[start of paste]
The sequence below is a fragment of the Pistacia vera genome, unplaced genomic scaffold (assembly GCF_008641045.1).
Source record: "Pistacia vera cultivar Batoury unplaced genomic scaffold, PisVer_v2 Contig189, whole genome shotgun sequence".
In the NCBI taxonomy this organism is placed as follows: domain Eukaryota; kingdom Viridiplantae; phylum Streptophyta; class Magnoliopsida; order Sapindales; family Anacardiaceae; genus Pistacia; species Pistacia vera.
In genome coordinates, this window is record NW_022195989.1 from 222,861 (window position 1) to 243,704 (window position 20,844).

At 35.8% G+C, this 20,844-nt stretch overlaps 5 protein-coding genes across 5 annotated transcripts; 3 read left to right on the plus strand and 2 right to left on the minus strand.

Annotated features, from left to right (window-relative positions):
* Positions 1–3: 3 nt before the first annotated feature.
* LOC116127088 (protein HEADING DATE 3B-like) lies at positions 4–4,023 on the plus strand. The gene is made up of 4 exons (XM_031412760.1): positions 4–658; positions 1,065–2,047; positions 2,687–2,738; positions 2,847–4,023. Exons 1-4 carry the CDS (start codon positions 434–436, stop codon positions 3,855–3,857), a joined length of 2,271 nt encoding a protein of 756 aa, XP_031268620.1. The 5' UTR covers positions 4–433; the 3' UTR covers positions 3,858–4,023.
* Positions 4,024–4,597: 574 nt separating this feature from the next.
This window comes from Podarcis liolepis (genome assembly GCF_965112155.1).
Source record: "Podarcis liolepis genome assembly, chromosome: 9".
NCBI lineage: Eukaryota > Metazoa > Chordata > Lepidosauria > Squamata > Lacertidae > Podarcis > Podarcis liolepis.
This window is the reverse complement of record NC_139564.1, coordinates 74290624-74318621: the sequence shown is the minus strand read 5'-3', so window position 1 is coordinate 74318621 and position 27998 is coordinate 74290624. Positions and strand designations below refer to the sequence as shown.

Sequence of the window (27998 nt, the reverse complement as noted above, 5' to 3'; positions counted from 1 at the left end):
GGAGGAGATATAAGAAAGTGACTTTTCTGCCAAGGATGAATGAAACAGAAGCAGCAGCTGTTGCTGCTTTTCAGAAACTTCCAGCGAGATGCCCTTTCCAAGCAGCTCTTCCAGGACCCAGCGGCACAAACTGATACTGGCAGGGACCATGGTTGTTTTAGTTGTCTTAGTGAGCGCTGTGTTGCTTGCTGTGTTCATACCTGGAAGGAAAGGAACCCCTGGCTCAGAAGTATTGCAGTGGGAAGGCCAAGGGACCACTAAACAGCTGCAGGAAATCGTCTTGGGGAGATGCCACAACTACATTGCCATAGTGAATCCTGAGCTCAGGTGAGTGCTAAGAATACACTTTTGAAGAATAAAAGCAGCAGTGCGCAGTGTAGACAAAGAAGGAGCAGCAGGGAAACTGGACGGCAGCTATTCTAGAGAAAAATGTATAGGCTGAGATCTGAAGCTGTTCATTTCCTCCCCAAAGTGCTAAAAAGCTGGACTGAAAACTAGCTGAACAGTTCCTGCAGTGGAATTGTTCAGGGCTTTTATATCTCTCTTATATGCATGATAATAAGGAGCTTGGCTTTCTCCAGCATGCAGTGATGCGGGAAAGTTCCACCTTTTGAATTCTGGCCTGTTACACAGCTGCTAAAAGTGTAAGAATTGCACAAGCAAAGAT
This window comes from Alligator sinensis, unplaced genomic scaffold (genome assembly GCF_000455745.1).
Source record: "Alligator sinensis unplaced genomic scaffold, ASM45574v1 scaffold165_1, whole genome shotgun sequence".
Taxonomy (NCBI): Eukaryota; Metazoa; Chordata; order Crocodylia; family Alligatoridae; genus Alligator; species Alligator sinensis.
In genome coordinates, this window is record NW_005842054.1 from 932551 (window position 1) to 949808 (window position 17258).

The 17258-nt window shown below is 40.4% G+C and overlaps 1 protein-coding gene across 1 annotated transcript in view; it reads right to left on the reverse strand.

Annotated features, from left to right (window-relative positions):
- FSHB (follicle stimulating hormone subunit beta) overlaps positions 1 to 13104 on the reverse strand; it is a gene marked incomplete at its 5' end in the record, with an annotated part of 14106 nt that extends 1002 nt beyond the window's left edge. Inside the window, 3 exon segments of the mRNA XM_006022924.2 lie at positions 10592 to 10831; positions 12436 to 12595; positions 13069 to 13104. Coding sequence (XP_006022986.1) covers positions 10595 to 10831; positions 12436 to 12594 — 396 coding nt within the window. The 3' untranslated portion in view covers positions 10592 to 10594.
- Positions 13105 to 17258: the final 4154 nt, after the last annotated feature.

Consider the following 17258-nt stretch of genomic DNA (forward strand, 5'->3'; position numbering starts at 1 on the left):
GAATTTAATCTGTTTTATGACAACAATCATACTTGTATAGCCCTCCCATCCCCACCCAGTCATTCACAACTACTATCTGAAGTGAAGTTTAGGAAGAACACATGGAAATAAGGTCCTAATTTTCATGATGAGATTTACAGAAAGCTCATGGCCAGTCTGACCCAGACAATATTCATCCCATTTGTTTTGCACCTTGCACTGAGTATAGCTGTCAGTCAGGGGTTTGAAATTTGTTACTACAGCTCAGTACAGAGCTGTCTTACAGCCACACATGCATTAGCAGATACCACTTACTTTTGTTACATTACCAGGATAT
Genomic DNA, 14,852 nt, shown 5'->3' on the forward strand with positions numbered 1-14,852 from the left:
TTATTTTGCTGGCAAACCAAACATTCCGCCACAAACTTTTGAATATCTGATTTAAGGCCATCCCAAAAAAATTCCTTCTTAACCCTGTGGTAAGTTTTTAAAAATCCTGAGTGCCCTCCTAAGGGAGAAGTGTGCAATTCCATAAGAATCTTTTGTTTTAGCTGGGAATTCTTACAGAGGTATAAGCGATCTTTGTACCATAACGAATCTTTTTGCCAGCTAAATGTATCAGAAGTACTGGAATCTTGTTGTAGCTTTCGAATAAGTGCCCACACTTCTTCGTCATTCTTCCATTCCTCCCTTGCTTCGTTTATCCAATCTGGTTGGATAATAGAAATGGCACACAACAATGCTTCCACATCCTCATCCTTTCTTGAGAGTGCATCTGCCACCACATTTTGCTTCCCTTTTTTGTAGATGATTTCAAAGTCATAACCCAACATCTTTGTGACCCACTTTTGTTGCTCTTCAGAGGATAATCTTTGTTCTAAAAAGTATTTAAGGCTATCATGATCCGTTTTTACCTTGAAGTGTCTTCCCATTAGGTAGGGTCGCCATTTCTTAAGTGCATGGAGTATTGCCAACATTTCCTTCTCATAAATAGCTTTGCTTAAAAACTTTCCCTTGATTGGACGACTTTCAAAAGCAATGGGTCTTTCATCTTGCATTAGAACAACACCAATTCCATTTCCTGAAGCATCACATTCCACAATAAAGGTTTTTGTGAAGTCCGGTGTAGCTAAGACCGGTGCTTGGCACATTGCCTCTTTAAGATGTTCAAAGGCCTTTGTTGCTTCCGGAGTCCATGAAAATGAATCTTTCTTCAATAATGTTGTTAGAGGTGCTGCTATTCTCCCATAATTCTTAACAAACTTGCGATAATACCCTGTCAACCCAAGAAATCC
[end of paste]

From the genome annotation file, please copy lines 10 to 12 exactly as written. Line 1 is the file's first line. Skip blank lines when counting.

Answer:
This window comes from Podarcis liolepis (genome assembly GCF_965112155.1).
Source record: "Podarcis liolepis genome assembly, chromosome: 9".
NCBI lineage: Eukaryota > Metazoa > Chordata > Lepidosauria > Squamata > Lacertidae > Podarcis > Podarcis liolepis.